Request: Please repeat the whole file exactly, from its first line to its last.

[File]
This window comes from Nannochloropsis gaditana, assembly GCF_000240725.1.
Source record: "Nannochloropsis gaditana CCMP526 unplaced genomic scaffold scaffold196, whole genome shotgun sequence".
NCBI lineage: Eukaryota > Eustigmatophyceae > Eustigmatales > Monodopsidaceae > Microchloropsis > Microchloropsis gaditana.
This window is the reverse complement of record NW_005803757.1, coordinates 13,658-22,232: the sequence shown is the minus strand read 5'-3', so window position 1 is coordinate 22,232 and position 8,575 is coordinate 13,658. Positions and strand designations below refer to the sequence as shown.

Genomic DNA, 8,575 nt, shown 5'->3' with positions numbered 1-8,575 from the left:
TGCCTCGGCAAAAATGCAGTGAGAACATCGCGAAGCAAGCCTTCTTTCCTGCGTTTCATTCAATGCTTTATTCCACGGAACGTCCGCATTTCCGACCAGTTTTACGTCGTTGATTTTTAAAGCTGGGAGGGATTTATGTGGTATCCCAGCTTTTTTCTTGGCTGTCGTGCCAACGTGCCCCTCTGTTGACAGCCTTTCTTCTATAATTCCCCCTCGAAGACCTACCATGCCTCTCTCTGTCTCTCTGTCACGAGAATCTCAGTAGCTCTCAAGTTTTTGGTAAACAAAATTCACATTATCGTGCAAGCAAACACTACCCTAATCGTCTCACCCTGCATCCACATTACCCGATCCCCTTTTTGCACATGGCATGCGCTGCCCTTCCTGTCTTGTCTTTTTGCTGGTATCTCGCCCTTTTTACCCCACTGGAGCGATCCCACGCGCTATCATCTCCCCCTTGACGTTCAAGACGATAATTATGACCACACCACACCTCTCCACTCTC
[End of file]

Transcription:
This window comes from Nannochloropsis gaditana, assembly GCF_000240725.1.
Source record: "Nannochloropsis gaditana CCMP526 unplaced genomic scaffold scaffold196, whole genome shotgun sequence".
NCBI lineage: Eukaryota > Eustigmatophyceae > Eustigmatales > Monodopsidaceae > Microchloropsis > Microchloropsis gaditana.
This window is the reverse complement of record NW_005803757.1, coordinates 13,658-22,232: the sequence shown is the minus strand read 5'-3', so window position 1 is coordinate 22,232 and position 8,575 is coordinate 13,658. Positions and strand designations below refer to the sequence as shown.

Genomic DNA, 8,575 nt, shown 5'->3' with positions numbered 1-8,575 from the left:
TGCCTCGGCAAAAATGCAGTGAGAACATCGCGAAGCAAGCCTTCTTTCCTGCGTTTCATTCAATGCTTTATTCCACGGAACGTCCGCATTTCCGACCAGTTTTACGTCGTTGATTTTTAAAGCTGGGAGGGATTTATGTGGTATCCCAGCTTTTTTCTTGGCTGTCGTGCCAACGTGCCCCTCTGTTGACAGCCTTTCTTCTATAATTCCCCCTCGAAGACCTACCATGCCTCTCTCTGTCTCTCTGTCACGAGAATCTCAGTAGCTCTCAAGTTTTTGGTAAACAAAATTCACATTATCGTGCAAGCAAACACTACCCTAATCGTCTCACCCTGCATCCACATTACCCGATCCCCTTTTTGCACATGGCATGCGCTGCCCTTCCTGTCTTGTCTTTTTGCTGGTATCTCGCCCTTTTTACCCCACTGGAGCGATCCCACGCGCTATCATCTCCCCCTTGACGTTCAAGACGATAATTATGACCACACCACACCTCTCCACTCTC